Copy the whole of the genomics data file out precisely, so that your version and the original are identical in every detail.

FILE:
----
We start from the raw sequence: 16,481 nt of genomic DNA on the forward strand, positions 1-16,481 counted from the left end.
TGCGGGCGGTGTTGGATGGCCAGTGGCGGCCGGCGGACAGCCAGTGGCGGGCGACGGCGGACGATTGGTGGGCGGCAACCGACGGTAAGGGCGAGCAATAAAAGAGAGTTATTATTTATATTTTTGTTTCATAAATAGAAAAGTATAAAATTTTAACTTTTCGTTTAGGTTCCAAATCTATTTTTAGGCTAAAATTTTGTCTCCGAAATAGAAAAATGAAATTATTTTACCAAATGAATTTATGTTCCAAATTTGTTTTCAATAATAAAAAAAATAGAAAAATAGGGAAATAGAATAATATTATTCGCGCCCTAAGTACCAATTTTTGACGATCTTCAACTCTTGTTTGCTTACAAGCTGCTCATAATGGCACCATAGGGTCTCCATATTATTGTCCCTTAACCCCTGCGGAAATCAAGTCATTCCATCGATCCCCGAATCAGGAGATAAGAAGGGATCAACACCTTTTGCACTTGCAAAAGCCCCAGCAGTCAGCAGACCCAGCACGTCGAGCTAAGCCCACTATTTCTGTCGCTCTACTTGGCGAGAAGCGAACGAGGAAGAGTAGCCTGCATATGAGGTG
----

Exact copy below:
We start from the raw sequence: 16,481 nt of genomic DNA on the forward strand, positions 1-16,481 counted from the left end.
TGCGGGCGGTGTTGGATGGCCAGTGGCGGCCGGCGGACAGCCAGTGGCGGGCGACGGCGGACGATTGGTGGGCGGCAACCGACGGTAAGGGCGAGCAATAAAAGAGAGTTATTATTTATATTTTTGTTTCATAAATAGAAAAGTATAAAATTTTAACTTTTCGTTTAGGTTCCAAATCTATTTTTAGGCTAAAATTTTGTCTCCGAAATAGAAAAATGAAATTATTTTACCAAATGAATTTATGTTCCAAATTTGTTTTCAATAATAAAAAAAATAGAAAAATAGGGAAATAGAATAATATTATTCGCGCCCTAAGTACCAATTTTTGACGATCTTCAACTCTTGTTTGCTTACAAGCTGCTCATAATGGCACCATAGGGTCTCCATATTATTGTCCCTTAACCCCTGCGGAAATCAAGTCATTCCATCGATCCCCGAATCAGGAGATAAGAAGGGATCAACACCTTTTGCACTTGCAAAAGCCCCAGCAGTCAGCAGACCCAGCACGTCGAGCTAAGCCCACTATTTCTGTCGCTCTACTTGGCGAGAAGCGAACGAGGAAGAGTAGCCTGCATATGAGGTG